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The movie was selected as the closing night feature of this year’s Tribeca Film Festival, with Boyle speaking while there about how important he felt the story is and how he worked with The Beatles’ legacy while never having them onscreen. A promoted tweet run about the same time of that screening increased the reach of the trailer, coming while conversations about the movie were rising again.
An extended clip from early May focuses on the scene where Jack is given a guitar and shares the title song with his friends, who don’t recognize it at all, a reaction that shocks him. A featurette focuses on Curtis explaining why and how he cast Ed Sheeran in a key role in the movie. Another has Curtis sharing the movie’s premise and how he went about creating a world where The Beatles never existed.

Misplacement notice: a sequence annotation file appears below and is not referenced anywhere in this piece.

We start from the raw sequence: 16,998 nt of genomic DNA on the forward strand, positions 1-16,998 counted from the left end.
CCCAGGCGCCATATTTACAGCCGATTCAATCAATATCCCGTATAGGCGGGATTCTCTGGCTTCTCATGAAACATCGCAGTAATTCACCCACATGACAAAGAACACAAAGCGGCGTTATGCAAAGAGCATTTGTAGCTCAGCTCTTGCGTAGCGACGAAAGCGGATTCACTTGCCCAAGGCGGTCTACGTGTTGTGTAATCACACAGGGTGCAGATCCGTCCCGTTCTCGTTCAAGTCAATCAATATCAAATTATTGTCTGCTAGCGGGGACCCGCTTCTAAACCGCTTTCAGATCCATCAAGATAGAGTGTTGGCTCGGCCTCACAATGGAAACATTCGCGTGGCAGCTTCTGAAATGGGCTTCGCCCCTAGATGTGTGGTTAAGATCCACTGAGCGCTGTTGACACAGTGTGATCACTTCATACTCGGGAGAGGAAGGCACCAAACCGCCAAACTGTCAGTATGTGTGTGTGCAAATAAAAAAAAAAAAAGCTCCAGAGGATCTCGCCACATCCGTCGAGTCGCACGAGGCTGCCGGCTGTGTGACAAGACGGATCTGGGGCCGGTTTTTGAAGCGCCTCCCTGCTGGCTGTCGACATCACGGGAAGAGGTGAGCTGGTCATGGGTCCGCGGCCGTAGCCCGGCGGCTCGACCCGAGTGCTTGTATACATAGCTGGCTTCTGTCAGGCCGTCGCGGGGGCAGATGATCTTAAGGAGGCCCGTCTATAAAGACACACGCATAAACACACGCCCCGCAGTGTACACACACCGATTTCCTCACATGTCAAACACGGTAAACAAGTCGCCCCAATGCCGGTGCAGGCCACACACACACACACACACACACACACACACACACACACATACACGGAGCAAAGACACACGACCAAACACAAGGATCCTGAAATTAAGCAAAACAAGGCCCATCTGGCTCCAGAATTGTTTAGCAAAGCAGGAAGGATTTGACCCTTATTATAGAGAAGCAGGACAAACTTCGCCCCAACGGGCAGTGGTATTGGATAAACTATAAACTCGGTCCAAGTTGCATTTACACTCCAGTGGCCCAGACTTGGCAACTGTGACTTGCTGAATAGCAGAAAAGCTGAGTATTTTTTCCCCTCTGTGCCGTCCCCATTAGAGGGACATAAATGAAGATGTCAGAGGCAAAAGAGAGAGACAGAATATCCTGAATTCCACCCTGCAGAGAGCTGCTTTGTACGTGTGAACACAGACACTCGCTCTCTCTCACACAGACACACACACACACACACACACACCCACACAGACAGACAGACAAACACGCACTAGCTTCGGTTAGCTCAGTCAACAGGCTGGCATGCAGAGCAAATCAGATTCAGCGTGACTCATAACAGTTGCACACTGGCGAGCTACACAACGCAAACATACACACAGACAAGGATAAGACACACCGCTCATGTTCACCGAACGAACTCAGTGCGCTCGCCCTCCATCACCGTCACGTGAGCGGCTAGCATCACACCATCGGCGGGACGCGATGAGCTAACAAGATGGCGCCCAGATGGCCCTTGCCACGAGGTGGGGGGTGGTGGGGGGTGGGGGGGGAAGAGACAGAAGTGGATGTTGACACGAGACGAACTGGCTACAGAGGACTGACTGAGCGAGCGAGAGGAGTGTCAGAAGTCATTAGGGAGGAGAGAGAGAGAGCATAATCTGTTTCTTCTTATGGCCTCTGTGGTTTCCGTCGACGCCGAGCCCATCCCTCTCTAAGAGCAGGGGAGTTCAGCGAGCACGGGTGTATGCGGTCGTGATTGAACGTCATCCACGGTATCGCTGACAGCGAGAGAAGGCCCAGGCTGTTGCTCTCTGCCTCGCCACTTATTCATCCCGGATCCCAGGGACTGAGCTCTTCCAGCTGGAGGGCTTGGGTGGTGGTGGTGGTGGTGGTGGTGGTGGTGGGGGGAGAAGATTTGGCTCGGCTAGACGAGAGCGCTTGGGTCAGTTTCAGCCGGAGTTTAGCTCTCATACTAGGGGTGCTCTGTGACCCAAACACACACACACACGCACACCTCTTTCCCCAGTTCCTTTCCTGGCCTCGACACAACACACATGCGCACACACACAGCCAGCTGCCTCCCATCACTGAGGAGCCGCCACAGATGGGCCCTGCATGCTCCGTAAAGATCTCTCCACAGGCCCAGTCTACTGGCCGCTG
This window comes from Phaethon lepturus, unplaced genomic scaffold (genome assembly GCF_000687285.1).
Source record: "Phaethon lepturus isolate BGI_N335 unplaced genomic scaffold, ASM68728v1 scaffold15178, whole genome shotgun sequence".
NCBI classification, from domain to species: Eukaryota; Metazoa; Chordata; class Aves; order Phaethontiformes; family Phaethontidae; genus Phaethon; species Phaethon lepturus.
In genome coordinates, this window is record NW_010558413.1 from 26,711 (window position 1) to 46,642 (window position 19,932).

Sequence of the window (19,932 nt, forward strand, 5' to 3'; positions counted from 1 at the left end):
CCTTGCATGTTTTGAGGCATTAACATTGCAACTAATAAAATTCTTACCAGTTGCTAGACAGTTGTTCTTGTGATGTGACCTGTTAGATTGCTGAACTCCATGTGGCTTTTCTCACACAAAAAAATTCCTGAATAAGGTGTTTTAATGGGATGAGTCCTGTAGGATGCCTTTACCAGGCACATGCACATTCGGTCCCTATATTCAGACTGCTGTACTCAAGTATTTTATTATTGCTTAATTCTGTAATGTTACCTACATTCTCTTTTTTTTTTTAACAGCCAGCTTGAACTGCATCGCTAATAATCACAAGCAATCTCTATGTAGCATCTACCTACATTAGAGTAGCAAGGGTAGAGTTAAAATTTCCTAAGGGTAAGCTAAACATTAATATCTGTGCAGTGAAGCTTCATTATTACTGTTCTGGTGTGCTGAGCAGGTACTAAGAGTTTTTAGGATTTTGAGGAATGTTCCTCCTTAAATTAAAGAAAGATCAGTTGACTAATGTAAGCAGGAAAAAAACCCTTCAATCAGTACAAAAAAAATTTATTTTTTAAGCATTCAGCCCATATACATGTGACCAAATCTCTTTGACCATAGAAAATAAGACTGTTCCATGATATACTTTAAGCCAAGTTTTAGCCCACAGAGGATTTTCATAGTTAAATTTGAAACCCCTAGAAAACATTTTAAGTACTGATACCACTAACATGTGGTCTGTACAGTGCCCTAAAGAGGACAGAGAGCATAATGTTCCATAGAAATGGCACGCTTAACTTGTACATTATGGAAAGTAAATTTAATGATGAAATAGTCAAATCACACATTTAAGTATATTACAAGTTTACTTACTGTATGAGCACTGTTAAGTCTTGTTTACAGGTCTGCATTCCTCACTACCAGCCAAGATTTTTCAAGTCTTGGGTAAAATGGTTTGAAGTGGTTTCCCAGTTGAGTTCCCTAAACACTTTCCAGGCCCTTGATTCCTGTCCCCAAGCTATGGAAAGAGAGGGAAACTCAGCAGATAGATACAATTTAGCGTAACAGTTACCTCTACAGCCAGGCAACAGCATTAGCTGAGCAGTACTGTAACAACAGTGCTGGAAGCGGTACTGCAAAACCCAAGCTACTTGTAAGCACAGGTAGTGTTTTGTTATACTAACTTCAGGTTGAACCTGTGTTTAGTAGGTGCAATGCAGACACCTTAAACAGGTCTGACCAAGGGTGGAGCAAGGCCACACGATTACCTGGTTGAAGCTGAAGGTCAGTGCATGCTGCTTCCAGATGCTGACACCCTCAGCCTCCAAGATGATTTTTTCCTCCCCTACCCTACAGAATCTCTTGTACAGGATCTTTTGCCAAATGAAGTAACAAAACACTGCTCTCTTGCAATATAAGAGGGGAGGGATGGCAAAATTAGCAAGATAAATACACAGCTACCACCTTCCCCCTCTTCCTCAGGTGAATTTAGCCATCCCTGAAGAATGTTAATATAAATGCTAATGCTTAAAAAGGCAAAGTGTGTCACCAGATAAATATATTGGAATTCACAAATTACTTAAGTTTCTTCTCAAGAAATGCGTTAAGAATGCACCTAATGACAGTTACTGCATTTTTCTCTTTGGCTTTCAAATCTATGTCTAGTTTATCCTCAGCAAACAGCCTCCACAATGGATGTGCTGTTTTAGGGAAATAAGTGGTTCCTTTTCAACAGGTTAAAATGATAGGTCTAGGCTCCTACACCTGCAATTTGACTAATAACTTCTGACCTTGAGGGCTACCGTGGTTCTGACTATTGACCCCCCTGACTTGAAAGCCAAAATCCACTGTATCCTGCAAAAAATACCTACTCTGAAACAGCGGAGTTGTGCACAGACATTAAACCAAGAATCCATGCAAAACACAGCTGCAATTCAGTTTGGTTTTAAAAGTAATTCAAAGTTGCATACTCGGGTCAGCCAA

The movie screened at the Nantucket Film Festival in April and then the Montclair Film Festival in May, winning the audience award for world cinema there.
The movie’s version of “Something” got a lyric video in early June. A bit later a video was released showing Patel performing “Yesterday” at Abbey Road Studios. A montage clip used “I Want to Hold Your Hand” and more to show off scenes from the movie.
Universal hosted a screening of the movie for exhibitors attending CineEurope. The two stars offered a recap/preview of what audiences considering the movie could expect from the story.